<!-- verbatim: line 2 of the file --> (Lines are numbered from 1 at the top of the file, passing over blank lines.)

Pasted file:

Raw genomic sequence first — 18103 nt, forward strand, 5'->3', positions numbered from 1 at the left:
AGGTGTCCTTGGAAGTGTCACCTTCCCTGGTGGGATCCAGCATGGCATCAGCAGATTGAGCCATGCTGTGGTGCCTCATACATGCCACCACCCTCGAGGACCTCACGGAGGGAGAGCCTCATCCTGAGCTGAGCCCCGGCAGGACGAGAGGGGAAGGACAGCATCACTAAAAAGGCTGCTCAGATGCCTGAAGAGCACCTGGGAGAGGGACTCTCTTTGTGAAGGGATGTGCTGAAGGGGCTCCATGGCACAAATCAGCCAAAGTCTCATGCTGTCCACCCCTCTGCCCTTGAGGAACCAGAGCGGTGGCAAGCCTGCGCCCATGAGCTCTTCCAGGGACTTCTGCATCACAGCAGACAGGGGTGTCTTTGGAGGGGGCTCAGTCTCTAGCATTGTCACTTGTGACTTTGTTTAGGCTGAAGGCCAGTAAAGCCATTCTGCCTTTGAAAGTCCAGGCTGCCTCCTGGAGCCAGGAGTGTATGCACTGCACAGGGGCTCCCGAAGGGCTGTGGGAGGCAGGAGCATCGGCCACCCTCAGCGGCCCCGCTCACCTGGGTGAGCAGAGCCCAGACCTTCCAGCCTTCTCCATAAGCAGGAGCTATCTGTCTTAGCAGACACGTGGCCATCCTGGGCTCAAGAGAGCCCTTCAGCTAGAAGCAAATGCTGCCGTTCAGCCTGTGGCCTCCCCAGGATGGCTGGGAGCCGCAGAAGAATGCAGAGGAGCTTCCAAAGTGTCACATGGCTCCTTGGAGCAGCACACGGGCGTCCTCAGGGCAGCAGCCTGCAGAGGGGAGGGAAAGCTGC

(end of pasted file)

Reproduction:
AGGTGTCCTTGGAAGTGTCACCTTCCCTGGTGGGATCCAGCATGGCATCAGCAGATTGAGCCATGCTGTGGTGCCTCATACATGCCACCACCCTCGAGGACCTCACGGAGGGAGAGCCTCATCCTGAGCTGAGCCCCGGCAGGACGAGAGGGGAAGGACAGCATCACTAAAAAGGCTGCTCAGATGCCTGAAGAGCACCTGGGAGAGGGACTCTCTTTGTGAAGGGATGTGCTGAAGGGGCTCCATGGCACAAATCAGCCAAAGTCTCATGCTGTCCACCCCTCTGCCCTTGAGGAACCAGAGCGGTGGCAAGCCTGCGCCCATGAGCTCTTCCAGGGACTTCTGCATCACAGCAGACAGGGGTGTCTTTGGAGGGGGCTCAGTCTCTAGCATTGTCACTTGTGACTTTGTTTAGGCTGAAGGCCAGTAAAGCCATTCTGCCTTTGAAAGTCCAGGCTGCCTCCTGGAGCCAGGAGTGTATGCACTGCACAGGGGCTCCCGAAGGGCTGTGGGAGGCAGGAGCATCGGCCACCCTCAGCGGCCCCGCTCACCTGGGTGAGCAGAGCCCAGACCTTCCAGCCTTCTCCATAAGCAGGAGCTATCTGTCTTAGCAGACACGTGGCCATCCTGGGCTCAAGAGAGCCCTTCAGCTAGAAGCAAATGCTGCCGTTCAGCCTGTGGCCTCCCCAGGATGGCTGGGAGCCGCAGAAGAATGCAGAGGAGCTTCCAAAGTGTCACATGGCTCCTTGGAGCAGCACACGGGCGTCCTCAGGGCAGCAGCCTGCAGAGGGGAGGGAAAGCTGC